In the beginning of XX century the Gramophone developed by Berliner required large horn to amplify the recorded sound. The large horns had good performance but they were clumsy. In order to overcome such annoying condition, around 1905 the manufacturers launched in the market the fold horn concept in such way it
Fig 339 - The gramophone.
could be assembled inside the sound reproducer cabinet. Further to the aesthetical and practical aspects involved, this new type of sound reproducer had another advantage since the cabinet’ doors could be used as a kind volume control.
In the early Gramophone machines models the disc were purely hand operated and so it was quite difficulty to keep constant the recorder speed at 70-rpm. Later on, the new reproducers were supplied with a disc movement by winding motor, provided with an ingeneous centrifugal force operated principle mechanical device in order to keep the machine speed stable.
Originally the manufacturers chose the 70-rpm either to improve the fidely of the sound as well as to become the machine suitable for a proper reproduction of the early disc two minutes elapsed time. Such recorder speed was kept for a while and later it was changed to 74, 82-rpm and finally standardized at 78-rpm. Fig 339
Around 1913, the engineers looked to replace the winding motor for an electrical one.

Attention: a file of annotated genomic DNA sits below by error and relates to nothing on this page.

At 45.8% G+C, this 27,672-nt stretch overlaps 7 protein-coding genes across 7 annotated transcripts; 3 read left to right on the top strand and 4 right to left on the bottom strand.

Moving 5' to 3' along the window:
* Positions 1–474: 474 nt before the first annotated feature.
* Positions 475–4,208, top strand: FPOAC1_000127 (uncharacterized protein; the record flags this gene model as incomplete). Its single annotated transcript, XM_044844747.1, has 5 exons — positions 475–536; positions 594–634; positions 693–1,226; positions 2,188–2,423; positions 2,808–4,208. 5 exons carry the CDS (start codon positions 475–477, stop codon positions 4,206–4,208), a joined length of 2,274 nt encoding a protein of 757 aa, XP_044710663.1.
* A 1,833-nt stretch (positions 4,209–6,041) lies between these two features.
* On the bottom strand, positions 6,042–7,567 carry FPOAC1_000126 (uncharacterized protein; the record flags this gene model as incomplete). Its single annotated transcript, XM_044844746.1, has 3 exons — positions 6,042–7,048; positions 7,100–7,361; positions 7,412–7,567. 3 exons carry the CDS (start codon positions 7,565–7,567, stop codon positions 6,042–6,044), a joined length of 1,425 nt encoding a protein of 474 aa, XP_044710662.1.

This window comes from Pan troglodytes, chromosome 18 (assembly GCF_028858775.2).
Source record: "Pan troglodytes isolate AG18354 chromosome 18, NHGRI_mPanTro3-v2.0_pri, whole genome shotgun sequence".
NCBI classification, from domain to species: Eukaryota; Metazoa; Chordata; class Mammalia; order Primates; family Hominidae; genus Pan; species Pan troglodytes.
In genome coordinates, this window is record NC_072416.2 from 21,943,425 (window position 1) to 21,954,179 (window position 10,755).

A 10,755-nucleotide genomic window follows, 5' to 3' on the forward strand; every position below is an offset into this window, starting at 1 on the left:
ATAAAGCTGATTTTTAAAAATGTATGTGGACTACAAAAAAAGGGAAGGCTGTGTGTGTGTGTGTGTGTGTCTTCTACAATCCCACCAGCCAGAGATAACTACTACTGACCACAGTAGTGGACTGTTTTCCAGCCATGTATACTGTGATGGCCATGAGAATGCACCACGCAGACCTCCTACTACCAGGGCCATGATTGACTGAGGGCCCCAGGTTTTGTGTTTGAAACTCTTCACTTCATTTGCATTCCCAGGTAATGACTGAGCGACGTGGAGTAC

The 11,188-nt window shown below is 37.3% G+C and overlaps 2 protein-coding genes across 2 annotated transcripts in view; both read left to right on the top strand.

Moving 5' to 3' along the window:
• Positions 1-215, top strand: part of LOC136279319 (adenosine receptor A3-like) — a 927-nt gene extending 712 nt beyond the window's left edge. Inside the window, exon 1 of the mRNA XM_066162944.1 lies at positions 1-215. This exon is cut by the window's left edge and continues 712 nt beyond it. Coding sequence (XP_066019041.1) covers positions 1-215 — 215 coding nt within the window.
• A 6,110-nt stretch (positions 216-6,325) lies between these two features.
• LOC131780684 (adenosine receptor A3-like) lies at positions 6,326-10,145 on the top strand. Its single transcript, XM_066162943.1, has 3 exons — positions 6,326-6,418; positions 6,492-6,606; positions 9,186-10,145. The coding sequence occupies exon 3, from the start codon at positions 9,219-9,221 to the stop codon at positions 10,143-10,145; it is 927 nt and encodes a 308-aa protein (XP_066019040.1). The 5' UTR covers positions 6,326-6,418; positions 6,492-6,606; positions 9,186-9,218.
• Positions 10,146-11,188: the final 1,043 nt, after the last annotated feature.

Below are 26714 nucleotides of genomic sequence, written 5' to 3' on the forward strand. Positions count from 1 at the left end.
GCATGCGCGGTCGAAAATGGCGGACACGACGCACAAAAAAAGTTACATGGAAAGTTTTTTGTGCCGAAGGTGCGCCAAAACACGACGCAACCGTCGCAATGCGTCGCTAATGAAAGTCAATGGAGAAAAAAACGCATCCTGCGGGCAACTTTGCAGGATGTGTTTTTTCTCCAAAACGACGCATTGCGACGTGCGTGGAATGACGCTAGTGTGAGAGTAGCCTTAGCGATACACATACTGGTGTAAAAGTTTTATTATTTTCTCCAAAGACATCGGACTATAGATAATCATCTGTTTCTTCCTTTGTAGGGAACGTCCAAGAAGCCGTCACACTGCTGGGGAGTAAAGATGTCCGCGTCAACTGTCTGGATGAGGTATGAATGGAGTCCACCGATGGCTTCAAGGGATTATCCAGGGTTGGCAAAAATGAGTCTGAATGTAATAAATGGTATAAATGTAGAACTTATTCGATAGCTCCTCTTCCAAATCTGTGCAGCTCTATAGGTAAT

Fig 340 - The “orthophonic” victrola.

However, in the begining such new technological improvement was quite slow considering the high price of the electrical motor as well as that the electrical supply could not be found elsewhere.
In 1925, the company Victor talking Machine Company, launched in the market the “orthophonic” system. It was an advanced technological improvement as it replaced the former mica membrane diaphragms by the ones made with a more resilient material as Aluminium. The sound reproducers were still operating in the mechanical-accoustical concept but they used now an exponential fold horn.
In the early twneties the quality of sound reproductions was deeply improved either by the aforementioned innovation as well as the birth of the electrical recording.
Therefore in 1928, the valve amplifier required in the talking movies, changed drastically the quality of sound recording and playback and so the golden age of the mechanical-accoustical sound reproducers came to an end. Fig 340